I’m about to mount my favourite hobby horse again. The other day I was shocked to read an article in the American magazine Mothering about what mothers should do if they are accused of child abuse for extended breastfeeding of their children.
Apparently, this follows a increasing number of cases where social service agencies have accused mothers of nursing too long and attempted to take the children away. The article had to resort to advice like: “….assume that you are a suspect in a crime, and act accordinglyas in keeping silent and hiring a solicitor].”
I am interested in what the social service defines as “too long”. What is the correct length of time to breastfeed? Most of today’s “experts” the doctors, the social services don’t seem to have a clue, settling on six months because that most frequently jibes with a mother’s work leave.
For the past year I’ve been grappling with just this issue. I won’t tell you how old she is, in case I get arrested, but I only recently weaned my daughter, largely because we had been passing a candida albicans infection back and forth for the past six months and it appeared impossible to otherwise cure us.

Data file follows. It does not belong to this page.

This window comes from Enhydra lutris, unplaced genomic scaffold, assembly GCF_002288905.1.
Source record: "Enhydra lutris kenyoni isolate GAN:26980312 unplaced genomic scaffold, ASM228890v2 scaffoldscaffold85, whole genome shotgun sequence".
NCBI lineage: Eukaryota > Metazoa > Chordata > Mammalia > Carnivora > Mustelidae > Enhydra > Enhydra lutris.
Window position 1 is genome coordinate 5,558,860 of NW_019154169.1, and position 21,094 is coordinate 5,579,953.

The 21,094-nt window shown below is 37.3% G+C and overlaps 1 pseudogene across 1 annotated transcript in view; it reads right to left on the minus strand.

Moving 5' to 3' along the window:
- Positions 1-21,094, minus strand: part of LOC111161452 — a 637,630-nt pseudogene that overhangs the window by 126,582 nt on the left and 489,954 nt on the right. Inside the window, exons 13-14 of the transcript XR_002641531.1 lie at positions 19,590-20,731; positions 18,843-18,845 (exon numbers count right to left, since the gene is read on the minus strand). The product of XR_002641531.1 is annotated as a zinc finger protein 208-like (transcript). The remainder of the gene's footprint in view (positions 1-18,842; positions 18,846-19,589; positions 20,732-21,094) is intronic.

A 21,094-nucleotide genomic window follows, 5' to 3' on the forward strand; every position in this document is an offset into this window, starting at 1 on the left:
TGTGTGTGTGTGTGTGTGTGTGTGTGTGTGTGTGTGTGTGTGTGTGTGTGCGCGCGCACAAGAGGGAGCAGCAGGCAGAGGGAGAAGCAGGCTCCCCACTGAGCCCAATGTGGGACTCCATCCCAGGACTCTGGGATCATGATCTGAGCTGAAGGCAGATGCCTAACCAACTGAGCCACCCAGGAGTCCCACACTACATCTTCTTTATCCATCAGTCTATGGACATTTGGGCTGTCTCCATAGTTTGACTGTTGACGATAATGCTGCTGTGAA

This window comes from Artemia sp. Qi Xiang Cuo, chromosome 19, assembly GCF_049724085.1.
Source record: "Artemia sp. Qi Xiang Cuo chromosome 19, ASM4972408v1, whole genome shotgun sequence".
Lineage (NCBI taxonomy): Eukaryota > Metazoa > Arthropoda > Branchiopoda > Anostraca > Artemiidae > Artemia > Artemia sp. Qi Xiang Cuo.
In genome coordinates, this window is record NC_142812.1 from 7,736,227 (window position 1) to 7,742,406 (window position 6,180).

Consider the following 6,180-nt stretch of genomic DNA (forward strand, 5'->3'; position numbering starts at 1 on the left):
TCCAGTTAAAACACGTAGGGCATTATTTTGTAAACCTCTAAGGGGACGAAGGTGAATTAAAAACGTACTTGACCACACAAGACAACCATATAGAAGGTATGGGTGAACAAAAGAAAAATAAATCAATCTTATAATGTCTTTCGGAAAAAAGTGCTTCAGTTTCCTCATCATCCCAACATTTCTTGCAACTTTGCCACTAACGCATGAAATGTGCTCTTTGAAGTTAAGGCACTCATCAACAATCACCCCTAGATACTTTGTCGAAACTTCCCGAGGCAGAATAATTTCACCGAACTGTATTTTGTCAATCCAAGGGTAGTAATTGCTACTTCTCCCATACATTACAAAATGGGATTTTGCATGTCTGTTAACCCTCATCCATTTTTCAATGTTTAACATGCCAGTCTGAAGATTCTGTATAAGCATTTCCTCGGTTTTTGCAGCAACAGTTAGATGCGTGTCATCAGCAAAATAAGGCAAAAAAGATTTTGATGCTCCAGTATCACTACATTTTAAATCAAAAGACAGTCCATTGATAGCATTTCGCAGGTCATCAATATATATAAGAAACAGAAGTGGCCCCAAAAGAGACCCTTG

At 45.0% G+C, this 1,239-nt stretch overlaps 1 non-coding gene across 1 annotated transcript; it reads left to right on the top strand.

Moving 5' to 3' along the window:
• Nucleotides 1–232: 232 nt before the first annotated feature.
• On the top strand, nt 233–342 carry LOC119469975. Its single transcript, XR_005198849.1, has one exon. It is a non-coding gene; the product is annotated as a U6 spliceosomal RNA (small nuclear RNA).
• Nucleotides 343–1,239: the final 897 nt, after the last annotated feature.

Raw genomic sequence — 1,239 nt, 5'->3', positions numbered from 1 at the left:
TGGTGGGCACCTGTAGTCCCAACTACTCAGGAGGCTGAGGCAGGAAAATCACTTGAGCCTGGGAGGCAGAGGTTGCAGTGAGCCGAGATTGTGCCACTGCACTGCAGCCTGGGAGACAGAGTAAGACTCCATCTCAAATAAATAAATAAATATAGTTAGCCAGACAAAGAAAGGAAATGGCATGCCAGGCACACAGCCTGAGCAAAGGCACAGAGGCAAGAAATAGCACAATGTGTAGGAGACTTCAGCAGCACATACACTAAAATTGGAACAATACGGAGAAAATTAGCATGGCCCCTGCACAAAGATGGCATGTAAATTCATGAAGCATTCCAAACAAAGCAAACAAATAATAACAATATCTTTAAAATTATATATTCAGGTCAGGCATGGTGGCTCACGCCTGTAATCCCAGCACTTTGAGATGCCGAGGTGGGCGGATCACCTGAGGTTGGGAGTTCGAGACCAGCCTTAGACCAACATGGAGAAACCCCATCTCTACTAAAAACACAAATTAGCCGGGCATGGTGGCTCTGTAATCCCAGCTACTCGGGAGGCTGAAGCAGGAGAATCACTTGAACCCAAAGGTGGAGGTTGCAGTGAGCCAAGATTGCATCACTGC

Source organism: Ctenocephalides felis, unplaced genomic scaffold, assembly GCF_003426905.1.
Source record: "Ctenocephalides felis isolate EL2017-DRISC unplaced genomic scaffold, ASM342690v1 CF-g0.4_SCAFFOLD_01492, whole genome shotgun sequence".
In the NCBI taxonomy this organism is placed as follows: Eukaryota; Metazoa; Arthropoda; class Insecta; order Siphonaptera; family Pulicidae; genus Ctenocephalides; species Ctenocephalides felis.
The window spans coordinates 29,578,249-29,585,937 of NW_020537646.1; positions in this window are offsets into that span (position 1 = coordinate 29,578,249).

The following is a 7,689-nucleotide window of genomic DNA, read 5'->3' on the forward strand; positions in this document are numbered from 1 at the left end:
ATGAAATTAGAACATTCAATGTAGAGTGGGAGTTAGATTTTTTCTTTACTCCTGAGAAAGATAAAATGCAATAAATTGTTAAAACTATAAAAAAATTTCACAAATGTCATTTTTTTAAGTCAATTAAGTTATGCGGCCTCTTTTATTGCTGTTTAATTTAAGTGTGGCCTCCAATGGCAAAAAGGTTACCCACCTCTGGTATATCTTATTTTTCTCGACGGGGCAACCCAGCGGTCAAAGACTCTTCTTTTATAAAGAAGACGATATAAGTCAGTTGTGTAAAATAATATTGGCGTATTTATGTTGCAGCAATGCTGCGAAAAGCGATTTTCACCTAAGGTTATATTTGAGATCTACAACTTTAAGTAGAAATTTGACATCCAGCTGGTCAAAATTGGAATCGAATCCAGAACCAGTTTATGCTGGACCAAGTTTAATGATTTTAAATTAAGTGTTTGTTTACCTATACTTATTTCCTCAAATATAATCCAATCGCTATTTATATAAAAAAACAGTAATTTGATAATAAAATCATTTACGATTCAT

How long is long enough? To answer this question, another mother and I were reduced to studying the habits of other mammals; orangutans, , she tells me, the closest to humans, go on for four years. The Mothering article says that the world average for breastfeeding is 4.2 years.
Anyone who doubts that children operate not dissimilarly to youthful orangutans should count the number of children in any given kindergarten who still suck their thumbs.
That we have come to the point of labelling biological processes a crime has particular relevance to the enormous explosion of breast cancer in the West.
Medicine has investigated ever more fantastic means to prevent breast cancer except the one that has been proven to work. In the now defunct American newsletter, The Doctor’s People, Marian Tompson, the American co-founder of the US La Leche League, quotes numerous studies in the American Journal of Epidemiology confirming that women who nursed less than one month are at increased risk for breast cancer. The longer any woman breastfeeds no matter what her age the more the risk decreases.
The way to stop breast cancer is to end this extrordinary alienation from our biology, to stop looking everywhere but to our own natural processes for the answer.